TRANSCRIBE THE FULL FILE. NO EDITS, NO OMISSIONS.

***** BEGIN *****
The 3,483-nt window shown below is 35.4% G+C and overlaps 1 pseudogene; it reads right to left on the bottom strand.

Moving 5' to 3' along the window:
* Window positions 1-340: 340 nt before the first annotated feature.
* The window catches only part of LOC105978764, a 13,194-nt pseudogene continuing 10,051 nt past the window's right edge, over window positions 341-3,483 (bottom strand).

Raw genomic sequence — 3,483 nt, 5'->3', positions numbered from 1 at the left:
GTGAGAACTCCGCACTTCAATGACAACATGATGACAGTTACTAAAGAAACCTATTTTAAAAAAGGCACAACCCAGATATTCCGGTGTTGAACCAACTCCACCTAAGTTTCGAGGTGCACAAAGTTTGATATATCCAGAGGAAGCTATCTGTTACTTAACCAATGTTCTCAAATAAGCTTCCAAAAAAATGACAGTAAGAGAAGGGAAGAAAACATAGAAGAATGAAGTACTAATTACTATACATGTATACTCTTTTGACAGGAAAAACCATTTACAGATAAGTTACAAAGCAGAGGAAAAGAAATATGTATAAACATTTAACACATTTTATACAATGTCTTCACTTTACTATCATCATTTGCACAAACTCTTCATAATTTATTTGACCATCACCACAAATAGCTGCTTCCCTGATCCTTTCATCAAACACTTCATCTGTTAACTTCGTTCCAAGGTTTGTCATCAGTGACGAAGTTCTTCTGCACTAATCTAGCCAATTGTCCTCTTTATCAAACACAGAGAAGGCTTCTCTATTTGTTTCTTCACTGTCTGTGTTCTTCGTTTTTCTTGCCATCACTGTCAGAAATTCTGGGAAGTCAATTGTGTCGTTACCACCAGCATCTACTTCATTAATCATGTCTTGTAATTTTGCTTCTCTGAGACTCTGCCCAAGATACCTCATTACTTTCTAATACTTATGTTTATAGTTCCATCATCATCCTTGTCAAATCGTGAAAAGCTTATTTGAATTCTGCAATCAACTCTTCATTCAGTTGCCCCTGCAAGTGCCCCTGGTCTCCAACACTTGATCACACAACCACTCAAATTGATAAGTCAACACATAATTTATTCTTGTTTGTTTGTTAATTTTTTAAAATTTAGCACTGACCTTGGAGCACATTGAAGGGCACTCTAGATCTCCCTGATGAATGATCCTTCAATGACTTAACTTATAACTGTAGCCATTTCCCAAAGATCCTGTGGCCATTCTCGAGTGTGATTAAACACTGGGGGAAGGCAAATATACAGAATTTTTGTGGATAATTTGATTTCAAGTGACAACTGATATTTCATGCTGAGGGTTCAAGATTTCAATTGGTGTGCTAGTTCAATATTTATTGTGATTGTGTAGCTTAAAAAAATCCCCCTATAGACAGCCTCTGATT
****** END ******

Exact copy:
The 3,483-nt window shown below is 35.4% G+C and overlaps 1 pseudogene; it reads right to left on the bottom strand.

Moving 5' to 3' along the window:
* Window positions 1-340: 340 nt before the first annotated feature.
* The window catches only part of LOC105978764, a 13,194-nt pseudogene continuing 10,051 nt past the window's right edge, over window positions 341-3,483 (bottom strand).

Raw genomic sequence — 3,483 nt, 5'->3', positions numbered from 1 at the left:
GTGAGAACTCCGCACTTCAATGACAACATGATGACAGTTACTAAAGAAACCTATTTTAAAAAAGGCACAACCCAGATATTCCGGTGTTGAACCAACTCCACCTAAGTTTCGAGGTGCACAAAGTTTGATATATCCAGAGGAAGCTATCTGTTACTTAACCAATGTTCTCAAATAAGCTTCCAAAAAAATGACAGTAAGAGAAGGGAAGAAAACATAGAAGAATGAAGTACTAATTACTATACATGTATACTCTTTTGACAGGAAAAACCATTTACAGATAAGTTACAAAGCAGAGGAAAAGAAATATGTATAAACATTTAACACATTTTATACAATGTCTTCACTTTACTATCATCATTTGCACAAACTCTTCATAATTTATTTGACCATCACCACAAATAGCTGCTTCCCTGATCCTTTCATCAAACACTTCATCTGTTAACTTCGTTCCAAGGTTTGTCATCAGTGACGAAGTTCTTCTGCACTAATCTAGCCAATTGTCCTCTTTATCAAACACAGAGAAGGCTTCTCTATTTGTTTCTTCACTGTCTGTGTTCTTCGTTTTTCTTGCCATCACTGTCAGAAATTCTGGGAAGTCAATTGTGTCGTTACCACCAGCATCTACTTCATTAATCATGTCTTGTAATTTTGCTTCTCTGAGACTCTGCCCAAGATACCTCATTACTTTCTAATACTTATGTTTATAGTTCCATCATCATCCTTGTCAAATCGTGAAAAGCTTATTTGAATTCTGCAATCAACTCTTCATTCAGTTGCCCCTGCAAGTGCCCCTGGTCTCCAACACTTGATCACACAACCACTCAAATTGATAAGTCAACACATAATTTATTCTTGTTTGTTTGTTAATTTTTTAAAATTTAGCACTGACCTTGGAGCACATTGAAGGGCACTCTAGATCTCCCTGATGAATGATCCTTCAATGACTTAACTTATAACTGTAGCCATTTCCCAAAGATCCTGTGGCCATTCTCGAGTGTGATTAAACACTGGGGGAAGGCAAATATACAGAATTTTTGTGGATAATTTGATTTCAAGTGACAACTGATATTTCATGCTGAGGGTTCAAGATTTCAATTGGTGTGCTAGTTCAATATTTATTGTGATTGTGTAGCTTAAAAAAATCCCCCTATAGACAGCCTCTGATT